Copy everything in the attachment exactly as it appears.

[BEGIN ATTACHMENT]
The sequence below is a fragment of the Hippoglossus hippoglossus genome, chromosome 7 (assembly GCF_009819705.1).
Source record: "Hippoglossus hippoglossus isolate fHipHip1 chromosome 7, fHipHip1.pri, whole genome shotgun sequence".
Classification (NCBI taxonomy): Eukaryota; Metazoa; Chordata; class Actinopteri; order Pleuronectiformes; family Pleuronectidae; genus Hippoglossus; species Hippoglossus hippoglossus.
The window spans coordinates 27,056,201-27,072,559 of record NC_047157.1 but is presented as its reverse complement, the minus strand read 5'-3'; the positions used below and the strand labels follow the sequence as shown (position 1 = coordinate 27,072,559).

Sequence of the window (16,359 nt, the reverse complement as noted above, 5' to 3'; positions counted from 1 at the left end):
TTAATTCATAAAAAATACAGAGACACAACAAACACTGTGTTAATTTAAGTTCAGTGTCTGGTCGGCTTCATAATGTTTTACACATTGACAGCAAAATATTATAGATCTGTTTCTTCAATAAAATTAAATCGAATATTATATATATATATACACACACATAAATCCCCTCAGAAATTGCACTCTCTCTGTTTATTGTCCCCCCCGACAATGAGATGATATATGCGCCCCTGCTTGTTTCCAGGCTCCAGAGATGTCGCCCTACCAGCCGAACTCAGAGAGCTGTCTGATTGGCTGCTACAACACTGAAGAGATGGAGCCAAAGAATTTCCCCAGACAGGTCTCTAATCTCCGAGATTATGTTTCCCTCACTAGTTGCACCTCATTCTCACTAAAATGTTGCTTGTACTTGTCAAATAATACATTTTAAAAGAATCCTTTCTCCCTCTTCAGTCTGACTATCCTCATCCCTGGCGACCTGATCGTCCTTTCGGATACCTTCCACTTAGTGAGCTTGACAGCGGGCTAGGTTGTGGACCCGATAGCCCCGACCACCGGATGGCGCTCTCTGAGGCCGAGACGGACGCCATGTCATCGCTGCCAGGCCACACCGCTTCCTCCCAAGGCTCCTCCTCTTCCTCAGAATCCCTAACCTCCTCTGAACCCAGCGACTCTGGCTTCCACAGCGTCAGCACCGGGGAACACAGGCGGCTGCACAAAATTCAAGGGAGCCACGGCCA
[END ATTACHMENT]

The sequence below is a fragment of the Hippoglossus hippoglossus genome, chromosome 7 (assembly GCF_009819705.1).
Source record: "Hippoglossus hippoglossus isolate fHipHip1 chromosome 7, fHipHip1.pri, whole genome shotgun sequence".
Classification (NCBI taxonomy): Eukaryota; Metazoa; Chordata; class Actinopteri; order Pleuronectiformes; family Pleuronectidae; genus Hippoglossus; species Hippoglossus hippoglossus.
The window spans coordinates 27,056,201-27,072,559 of record NC_047157.1 but is presented as its reverse complement, the minus strand read 5'-3'; the positions used below and the strand labels follow the sequence as shown (position 1 = coordinate 27,072,559).

Sequence of the window (16,359 nt, the reverse complement as noted above, 5' to 3'; positions counted from 1 at the left end):
TTAATTCATAAAAAATACAGAGACACAACAAACACTGTGTTAATTTAAGTTCAGTGTCTGGTCGGCTTCATAATGTTTTACACATTGACAGCAAAATATTATAGATCTGTTTCTTCAATAAAATTAAATCGAATATTATATATATATATACACACACATAAATCCCCTCAGAAATTGCACTCTCTCTGTTTATTGTCCCCCCCGACAATGAGATGATATATGCGCCCCTGCTTGTTTCCAGGCTCCAGAGATGTCGCCCTACCAGCCGAACTCAGAGAGCTGTCTGATTGGCTGCTACAACACTGAAGAGATGGAGCCAAAGAATTTCCCCAGACAGGTCTCTAATCTCCGAGATTATGTTTCCCTCACTAGTTGCACCTCATTCTCACTAAAATGTTGCTTGTACTTGTCAAATAATACATTTTAAAAGAATCCTTTCTCCCTCTTCAGTCTGACTATCCTCATCCCTGGCGACCTGATCGTCCTTTCGGATACCTTCCACTTAGTGAGCTTGACAGCGGGCTAGGTTGTGGACCCGATAGCCCCGACCACCGGATGGCGCTCTCTGAGGCCGAGACGGACGCCATGTCATCGCTGCCAGGCCACACCGCTTCCTCCCAAGGCTCCTCCTCTTCCTCAGAATCCCTAACCTCCTCTGAACCCAGCGACTCTGGCTTCCACAGCGTCAGCACCGGGGAACACAGGCGGCTGCACAAAATTCAAGGGAGCCACGGCCA